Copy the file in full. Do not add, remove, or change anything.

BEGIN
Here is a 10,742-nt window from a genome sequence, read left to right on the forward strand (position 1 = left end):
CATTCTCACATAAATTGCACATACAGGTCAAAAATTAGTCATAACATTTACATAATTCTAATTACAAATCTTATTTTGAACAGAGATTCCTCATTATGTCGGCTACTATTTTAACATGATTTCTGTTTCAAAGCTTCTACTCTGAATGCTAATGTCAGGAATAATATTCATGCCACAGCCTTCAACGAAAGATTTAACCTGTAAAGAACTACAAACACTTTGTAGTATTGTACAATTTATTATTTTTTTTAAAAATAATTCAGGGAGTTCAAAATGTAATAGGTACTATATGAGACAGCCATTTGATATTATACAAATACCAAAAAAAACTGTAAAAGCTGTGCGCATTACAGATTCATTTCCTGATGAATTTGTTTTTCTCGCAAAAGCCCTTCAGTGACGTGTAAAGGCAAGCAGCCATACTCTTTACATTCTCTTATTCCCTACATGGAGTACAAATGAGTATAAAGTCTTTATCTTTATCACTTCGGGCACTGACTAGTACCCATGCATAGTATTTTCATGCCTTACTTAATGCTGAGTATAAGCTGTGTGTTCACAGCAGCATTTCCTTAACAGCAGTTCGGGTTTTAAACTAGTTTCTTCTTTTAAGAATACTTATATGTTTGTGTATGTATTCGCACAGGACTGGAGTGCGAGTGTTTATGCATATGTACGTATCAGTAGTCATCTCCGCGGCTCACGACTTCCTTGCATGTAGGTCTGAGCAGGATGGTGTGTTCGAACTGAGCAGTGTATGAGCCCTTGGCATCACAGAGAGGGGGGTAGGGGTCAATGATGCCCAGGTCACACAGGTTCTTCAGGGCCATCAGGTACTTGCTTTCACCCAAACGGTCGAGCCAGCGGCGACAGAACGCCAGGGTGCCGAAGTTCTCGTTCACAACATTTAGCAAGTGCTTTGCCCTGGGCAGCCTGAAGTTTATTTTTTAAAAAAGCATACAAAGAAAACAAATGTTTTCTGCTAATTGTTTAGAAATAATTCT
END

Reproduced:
Here is a 10,742-nt window from a genome sequence, read left to right on the forward strand (position 1 = left end):
CATTCTCACATAAATTGCACATACAGGTCAAAAATTAGTCATAACATTTACATAATTCTAATTACAAATCTTATTTTGAACAGAGATTCCTCATTATGTCGGCTACTATTTTAACATGATTTCTGTTTCAAAGCTTCTACTCTGAATGCTAATGTCAGGAATAATATTCATGCCACAGCCTTCAACGAAAGATTTAACCTGTAAAGAACTACAAACACTTTGTAGTATTGTACAATTTATTATTTTTTTTAAAAATAATTCAGGGAGTTCAAAATGTAATAGGTACTATATGAGACAGCCATTTGATATTATACAAATACCAAAAAAAACTGTAAAAGCTGTGCGCATTACAGATTCATTTCCTGATGAATTTGTTTTTCTCGCAAAAGCCCTTCAGTGACGTGTAAAGGCAAGCAGCCATACTCTTTACATTCTCTTATTCCCTACATGGAGTACAAATGAGTATAAAGTCTTTATCTTTATCACTTCGGGCACTGACTAGTACCCATGCATAGTATTTTCATGCCTTACTTAATGCTGAGTATAAGCTGTGTGTTCACAGCAGCATTTCCTTAACAGCAGTTCGGGTTTTAAACTAGTTTCTTCTTTTAAGAATACTTATATGTTTGTGTATGTATTCGCACAGGACTGGAGTGCGAGTGTTTATGCATATGTACGTATCAGTAGTCATCTCCGCGGCTCACGACTTCCTTGCATGTAGGTCTGAGCAGGATGGTGTGTTCGAACTGAGCAGTGTATGAGCCCTTGGCATCACAGAGAGGGGGGTAGGGGTCAATGATGCCCAGGTCACACAGGTTCTTCAGGGCCATCAGGTACTTGCTTTCACCCAAACGGTCGAGCCAGCGGCGACAGAACGCCAGGGTGCCGAAGTTCTCGTTCACAACATTTAGCAAGTGCTTTGCCCTGGGCAGCCTGAAGTTTATTTTTTAAAAAAGCATACAAAGAAAACAAATGTTTTCTGCTAATTGTTTAGAAATAATTCT